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According to today's Raw SATCAT Data from Celestrak, the launch designated 2018-099 (SpaceX, December 2018) still has twelve unidentified payload objects!

Objects D, J, P, T, U, W, X, AV, BA, BD, BE, BS

Object BS even has it's own question: What is “OBJECT BS”? because it lagged behind all of the other objects without any even approximate orbital elements in the satcat.

Almost five months after the launch, how can there still be twelve unidentified payload objects?

I've been watching this as a favor to the asker of Where can I find the TLE of ExseedSat 1, India's first ever private LEO satellite? which may or may not be one of the twelve.


update: Of the twelve objects listed above, the following four have only recently been identified. The rest are still a mystery.

J:    SPAWAR-CAL-O
U:    SPAWAR-CAL-R  
W:    SPAWAR-CAL-OR
BD:   CENTAURI-1
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    $\begingroup$ Isn't it common that military payloads are often not identified? $\endgroup$ – GittingGud May 7 at 7:57
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    $\begingroup$ @GittingGud I'm not at liberty to say. $\endgroup$ – uhoh May 7 at 8:17
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One possibility is that they are unable to distinguish between Object D and Object J, for example, if they are both cubes and the satellite owners are not providing (for whatever reason) telemetry to validate which is which. Might be better to say nothing then guess and be exposed later for being wrong.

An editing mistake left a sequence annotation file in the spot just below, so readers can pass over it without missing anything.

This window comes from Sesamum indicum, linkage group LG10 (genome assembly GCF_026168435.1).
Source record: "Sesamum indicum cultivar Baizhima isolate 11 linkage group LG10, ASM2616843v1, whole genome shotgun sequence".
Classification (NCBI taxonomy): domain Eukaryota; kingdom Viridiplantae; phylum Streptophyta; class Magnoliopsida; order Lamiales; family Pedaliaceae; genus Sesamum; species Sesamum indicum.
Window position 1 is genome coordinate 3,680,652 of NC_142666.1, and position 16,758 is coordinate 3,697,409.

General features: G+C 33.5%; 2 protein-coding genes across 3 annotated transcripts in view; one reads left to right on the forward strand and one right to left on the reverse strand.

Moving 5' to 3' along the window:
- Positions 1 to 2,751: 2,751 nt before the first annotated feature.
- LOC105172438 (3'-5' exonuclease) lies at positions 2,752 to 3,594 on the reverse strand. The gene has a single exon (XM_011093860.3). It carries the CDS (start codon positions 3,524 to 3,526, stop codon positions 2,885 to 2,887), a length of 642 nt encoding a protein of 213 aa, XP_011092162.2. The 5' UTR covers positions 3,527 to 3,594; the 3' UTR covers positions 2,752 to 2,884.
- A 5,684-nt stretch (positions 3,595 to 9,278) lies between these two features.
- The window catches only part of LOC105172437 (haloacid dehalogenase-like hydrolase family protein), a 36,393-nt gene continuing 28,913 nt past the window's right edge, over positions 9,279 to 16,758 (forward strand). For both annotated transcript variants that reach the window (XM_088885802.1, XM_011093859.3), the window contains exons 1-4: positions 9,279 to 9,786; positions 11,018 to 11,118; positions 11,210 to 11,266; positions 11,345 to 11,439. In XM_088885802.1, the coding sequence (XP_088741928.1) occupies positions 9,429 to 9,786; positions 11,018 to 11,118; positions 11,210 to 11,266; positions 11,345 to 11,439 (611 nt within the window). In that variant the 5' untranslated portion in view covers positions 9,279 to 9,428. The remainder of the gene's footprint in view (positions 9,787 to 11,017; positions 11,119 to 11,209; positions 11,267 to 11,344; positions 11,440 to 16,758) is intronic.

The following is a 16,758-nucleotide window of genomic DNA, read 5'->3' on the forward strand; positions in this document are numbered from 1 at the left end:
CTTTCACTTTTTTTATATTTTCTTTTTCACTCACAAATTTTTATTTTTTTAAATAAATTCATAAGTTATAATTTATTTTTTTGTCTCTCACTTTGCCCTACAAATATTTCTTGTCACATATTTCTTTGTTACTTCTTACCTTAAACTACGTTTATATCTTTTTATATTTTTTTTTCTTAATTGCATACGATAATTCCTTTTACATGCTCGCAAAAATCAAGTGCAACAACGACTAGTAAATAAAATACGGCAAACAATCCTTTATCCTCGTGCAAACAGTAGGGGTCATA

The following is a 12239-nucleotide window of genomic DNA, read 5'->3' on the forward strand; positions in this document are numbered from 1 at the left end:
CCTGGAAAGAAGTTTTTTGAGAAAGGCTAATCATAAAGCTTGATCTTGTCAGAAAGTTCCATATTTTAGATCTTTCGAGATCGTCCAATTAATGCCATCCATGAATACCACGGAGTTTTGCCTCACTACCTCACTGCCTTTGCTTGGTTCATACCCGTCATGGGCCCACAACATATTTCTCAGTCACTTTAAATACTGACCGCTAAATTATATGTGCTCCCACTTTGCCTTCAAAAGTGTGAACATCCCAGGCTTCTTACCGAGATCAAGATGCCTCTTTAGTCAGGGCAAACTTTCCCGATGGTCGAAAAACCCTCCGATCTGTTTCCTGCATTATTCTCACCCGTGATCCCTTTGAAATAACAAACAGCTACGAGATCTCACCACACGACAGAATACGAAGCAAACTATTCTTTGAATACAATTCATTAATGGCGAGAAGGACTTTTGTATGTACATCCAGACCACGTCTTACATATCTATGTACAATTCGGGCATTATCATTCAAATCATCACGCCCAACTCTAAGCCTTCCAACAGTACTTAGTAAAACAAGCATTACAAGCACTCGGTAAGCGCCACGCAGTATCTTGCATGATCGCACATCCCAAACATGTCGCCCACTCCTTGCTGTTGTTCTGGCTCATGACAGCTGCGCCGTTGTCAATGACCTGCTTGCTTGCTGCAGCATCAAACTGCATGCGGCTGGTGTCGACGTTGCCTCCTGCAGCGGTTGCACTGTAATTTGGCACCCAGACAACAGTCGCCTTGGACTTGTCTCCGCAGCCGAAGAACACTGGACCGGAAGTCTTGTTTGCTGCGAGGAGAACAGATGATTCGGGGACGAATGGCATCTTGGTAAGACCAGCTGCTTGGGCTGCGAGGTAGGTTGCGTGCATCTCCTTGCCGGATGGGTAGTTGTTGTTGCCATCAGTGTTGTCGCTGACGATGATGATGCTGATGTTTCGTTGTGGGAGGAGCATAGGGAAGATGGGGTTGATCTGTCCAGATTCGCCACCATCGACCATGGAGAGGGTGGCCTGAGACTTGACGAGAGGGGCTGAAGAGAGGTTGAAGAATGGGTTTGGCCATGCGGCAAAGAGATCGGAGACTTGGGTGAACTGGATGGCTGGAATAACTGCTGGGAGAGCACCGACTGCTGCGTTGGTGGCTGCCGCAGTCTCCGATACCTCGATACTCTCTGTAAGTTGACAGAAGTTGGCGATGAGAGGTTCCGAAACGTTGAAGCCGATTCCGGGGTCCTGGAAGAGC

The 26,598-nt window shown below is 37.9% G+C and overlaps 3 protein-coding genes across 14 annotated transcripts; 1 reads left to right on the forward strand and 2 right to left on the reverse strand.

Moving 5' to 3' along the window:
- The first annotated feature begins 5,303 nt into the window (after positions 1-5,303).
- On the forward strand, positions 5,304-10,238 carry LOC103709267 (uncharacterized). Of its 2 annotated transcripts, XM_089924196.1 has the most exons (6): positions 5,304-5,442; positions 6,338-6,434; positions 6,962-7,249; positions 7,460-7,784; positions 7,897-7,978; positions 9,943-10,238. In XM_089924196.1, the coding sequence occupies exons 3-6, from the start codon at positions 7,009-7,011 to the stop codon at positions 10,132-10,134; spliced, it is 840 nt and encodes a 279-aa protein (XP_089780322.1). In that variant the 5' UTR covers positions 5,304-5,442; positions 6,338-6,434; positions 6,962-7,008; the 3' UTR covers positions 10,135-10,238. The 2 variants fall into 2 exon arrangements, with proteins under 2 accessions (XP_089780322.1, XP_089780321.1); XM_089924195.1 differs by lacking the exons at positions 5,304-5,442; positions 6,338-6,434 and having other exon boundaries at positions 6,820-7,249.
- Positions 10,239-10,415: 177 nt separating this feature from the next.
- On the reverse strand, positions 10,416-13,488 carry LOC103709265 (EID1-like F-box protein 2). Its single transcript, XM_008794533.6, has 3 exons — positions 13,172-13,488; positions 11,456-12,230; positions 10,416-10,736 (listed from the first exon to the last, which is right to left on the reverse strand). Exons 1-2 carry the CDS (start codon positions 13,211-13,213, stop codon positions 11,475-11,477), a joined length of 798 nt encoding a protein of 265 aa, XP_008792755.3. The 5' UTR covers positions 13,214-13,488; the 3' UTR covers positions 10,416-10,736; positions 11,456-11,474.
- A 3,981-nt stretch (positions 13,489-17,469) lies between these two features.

Additionaly, apart from optical images from on orbit satellites, whose capabilities could be exposed by using their data publicly, it would be hard to distinguish two cubes.

Note: Not following this launch, but with that many I assume there were cubesats.

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    $\begingroup$ Part of the question might then be why are "they are unable to distinguish"? $\endgroup$ – uhoh Jun 4 at 21:42
  • $\begingroup$ You would think they could listen to the satellites and tell from the frequencies they were transmitting on which is which, but... $\endgroup$ – PearsonArtPhoto Aug 5 at 1:58

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